It is no secret that public transportation can be a nightmare in Istanbul, especially during rush hour. Passengers making the long commute to work or home race to grab a seat on crowded trains, buses and minibuses. You may see travelers busy on their smartphones, listening to music or reading books while using public transit.
Every day, a total of 5.7 million people make 13.5 million trips using public transit in Istanbul, with roughly 40 percent of Istanbulites taking subways, metrobuses or ferries. These figures are given by the "Istanbul Okurken" (While Istanbul Reads) team which captured photos of passengers reading books or newspapers on public transit. "We believe that reading - whether printed books or on digital devices - to pass time on public transit in Istanbul is a good idea, and we photographed people doing just that, with their consent." Based on the 2014 statistics of the Istanbul Electricity Tram and Tunnel (İETT), the average duration of a trip by bus or metrobus in Istanbul is 32 minutes, with the average person living in the city spending about 100 minutes daily using public transit. Considering the lengthy daily commutes of Istanbulites, reading a book seems like the best alternative to wasting time on your cellphone.
Designed by three book lovers - Gizem Kendik, a project coordinatior at a nongovernmental organization (NGO), Didem Kendik, a photography and social media editor, and Deniz Cem Özduygu, a visual communication designer - "Istanbul Okurken" uses an active Instagram account to promote their cause: A project in which volunteering project participants capture photos of daily commuters using public transit as they read books to pass their time.
The team reads a lot on road and likes taking photographs; hence, "Istanbul Okurken" serves as a reminder for those who complain that they do not have enough time for reading. "We do not aim to glorify readers, compare them to those who choose to play games on smartphones or the like; nor are we endorsing the idea that 'everybody should read' [through] Istanbul Okurken. We are not romantics. We are just interested in people who read during the time they spend using the public transit system and photograph them," the team says on their website.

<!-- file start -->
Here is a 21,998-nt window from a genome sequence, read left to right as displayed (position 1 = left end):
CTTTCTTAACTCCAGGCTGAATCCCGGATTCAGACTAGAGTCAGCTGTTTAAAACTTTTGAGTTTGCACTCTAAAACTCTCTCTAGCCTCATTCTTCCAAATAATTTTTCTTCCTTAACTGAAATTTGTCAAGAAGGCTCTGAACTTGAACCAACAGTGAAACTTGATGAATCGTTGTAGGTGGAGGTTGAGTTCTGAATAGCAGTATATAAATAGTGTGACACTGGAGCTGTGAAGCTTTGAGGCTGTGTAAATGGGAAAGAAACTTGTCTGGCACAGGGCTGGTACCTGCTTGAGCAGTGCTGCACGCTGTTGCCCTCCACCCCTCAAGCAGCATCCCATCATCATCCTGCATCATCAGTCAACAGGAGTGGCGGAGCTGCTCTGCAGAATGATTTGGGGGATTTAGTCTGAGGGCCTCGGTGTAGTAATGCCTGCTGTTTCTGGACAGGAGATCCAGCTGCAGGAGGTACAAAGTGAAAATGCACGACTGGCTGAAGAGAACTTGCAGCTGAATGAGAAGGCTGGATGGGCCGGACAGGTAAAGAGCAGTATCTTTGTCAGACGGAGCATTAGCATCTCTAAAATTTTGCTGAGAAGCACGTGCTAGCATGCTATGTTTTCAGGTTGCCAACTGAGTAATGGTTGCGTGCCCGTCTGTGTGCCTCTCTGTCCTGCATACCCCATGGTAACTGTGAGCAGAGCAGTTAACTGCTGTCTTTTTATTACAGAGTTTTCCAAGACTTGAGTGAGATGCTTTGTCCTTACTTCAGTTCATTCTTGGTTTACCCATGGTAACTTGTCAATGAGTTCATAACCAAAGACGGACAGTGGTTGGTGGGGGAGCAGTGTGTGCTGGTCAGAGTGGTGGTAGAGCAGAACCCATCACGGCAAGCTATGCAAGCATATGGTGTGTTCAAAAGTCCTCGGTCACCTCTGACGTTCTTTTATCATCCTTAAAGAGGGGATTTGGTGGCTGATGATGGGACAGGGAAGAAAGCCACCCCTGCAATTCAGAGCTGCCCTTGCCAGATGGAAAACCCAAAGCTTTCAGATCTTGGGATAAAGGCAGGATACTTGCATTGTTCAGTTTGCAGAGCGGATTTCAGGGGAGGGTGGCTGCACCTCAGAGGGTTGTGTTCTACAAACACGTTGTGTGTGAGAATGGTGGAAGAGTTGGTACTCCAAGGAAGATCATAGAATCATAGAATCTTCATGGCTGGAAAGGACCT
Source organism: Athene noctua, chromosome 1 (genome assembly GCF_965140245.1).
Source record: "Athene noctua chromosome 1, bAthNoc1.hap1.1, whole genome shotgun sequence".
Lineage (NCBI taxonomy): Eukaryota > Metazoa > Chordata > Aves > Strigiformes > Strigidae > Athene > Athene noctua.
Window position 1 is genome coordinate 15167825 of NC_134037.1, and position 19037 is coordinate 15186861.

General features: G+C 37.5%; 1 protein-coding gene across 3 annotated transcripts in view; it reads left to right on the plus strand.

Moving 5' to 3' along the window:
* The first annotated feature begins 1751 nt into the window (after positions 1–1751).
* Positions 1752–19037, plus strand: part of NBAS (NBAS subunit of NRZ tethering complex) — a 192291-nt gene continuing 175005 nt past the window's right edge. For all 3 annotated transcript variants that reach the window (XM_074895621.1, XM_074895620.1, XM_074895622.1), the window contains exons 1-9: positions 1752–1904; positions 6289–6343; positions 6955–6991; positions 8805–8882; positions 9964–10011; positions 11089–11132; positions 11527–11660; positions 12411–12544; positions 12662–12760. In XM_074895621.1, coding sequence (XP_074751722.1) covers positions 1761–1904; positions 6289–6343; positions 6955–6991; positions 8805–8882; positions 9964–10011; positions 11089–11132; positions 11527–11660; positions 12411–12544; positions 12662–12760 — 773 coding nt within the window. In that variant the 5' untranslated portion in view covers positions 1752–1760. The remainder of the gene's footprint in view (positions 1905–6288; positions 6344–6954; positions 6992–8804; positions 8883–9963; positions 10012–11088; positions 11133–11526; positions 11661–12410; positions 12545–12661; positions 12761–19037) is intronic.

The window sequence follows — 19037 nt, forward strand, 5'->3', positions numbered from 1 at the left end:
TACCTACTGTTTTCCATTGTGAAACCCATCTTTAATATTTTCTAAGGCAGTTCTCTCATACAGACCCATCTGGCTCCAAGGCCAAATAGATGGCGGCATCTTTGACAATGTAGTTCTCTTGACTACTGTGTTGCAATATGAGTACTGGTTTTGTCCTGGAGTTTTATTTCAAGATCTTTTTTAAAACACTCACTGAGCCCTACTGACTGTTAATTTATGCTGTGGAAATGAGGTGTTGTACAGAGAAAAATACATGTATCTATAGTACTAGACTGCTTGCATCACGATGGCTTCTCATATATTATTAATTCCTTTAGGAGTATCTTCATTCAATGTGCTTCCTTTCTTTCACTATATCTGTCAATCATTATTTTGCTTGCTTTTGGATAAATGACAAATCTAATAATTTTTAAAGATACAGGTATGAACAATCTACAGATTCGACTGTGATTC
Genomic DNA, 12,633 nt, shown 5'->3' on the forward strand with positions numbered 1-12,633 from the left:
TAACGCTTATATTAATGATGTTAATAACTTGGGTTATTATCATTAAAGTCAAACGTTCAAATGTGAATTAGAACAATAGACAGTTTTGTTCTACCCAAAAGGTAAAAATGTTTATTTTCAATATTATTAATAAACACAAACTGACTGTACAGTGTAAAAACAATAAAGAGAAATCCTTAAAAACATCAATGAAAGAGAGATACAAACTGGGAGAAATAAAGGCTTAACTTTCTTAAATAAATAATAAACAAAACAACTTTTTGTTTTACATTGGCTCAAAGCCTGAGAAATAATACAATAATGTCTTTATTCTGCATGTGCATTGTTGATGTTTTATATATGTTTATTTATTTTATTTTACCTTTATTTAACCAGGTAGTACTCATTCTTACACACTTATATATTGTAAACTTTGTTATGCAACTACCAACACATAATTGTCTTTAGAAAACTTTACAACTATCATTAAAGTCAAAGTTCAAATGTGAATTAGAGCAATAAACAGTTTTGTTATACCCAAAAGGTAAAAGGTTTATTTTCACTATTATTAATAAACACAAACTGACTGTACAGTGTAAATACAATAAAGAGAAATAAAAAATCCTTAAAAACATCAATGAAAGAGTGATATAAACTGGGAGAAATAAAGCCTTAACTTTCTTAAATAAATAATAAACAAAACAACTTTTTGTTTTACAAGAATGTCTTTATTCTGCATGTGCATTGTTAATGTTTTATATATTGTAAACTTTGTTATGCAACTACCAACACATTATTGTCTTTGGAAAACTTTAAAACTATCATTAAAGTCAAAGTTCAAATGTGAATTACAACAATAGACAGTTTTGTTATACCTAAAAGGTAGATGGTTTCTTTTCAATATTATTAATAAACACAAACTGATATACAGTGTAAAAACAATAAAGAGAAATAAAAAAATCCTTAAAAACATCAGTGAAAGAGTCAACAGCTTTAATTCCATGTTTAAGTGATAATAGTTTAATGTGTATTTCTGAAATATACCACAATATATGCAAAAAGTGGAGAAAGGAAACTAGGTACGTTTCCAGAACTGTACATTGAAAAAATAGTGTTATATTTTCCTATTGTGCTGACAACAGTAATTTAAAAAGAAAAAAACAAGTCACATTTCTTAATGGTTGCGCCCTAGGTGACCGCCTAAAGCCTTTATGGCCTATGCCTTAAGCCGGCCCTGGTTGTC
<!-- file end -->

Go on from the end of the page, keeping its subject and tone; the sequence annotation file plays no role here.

The project documents the daily routines of readers during the typical daily commute. So far, the group has taken photos of passengers on ferries, subways, metrobuses and on the Marmaray railway. They also have a specific photography process. After they come across a reader on public transport, they briefly talk about the project and get their permission before or after taking their photos. The readers are given a bookmark which has the project logo and contact info on it. In other words, if the readers change their minds or just want to take a look at the photos, they can easily contact the team. "Roughly 75 percent of the readers are okay with being photographed and 95 percent of [them] let us see [which book they are reading]," the team says. No specific poses are required but they ask commuters to simply continue reading. "Out of these 100 books, 57 of them were translated from their original language to Turkish, 39 of them were written in Turkish and four of them were in their original language other than Turkish. .... we have already come across readers enjoying books including 'Kuyucaklı Yusuf' by Sabahattin Ali, 'Just Kids' by Patti Smith and 'The Alchemist' by Paulo Coelho several times."
Istanbul Okurken will probably be more successful in the future as the photos uploaded on the website provides a makeshift booklist with Goodreads ratings. The project can also be a good source for Turkish readers' book choices. In an interview with the travel website Savoteur in Istanbul, the team says 75 out of 100 books they photographed are fiction novels and the rest were nonfiction.
Some commuters were seen reading Gabriel Garcia Marquez's "One Hundred Years of Solitude" on the metro, with one young girl reading "Hınzır Bilmeceler" (Wicked Riddles) on the Marmaray railway. Istanbul ferries are probably the best place to enjoy reading, though. In one photo taken for the project, a young man is seen wearing headphones while reading "Acısız Bilim" (The Naked Scientist) on a ferry, while another man falls asleep and the other man on the left side is busy with his phone. Each photo not only documents books but the very usual way of life of the Turkish people. In their interview, the team reports that the most comfortable transportation system in the city is the ferry. Maybe this is why they can have more sophisticated photo shoots via that transportation mode.
The team also receives requests from other people who have taken similar photos and want to share them. They first thought about embedding an Instagram feed on their website to display other people's photos but were faced with two main shortcomings. The team prioritizes the permission issue a lot and does not want to turn Istanbul Okurken into a "peeping tom." "So, we don't systematically include photos coming from other people in our main archive on the website, but will try to publish photos that we believe have no consent issues on our social media accounts," they say.
The team wants to add other public transportation modes to their list; namely, buses and tramways, in near future. They are planning to create a photo archive and release a book, which is one of their dreams. In the future they hope to expand their projects to other cities.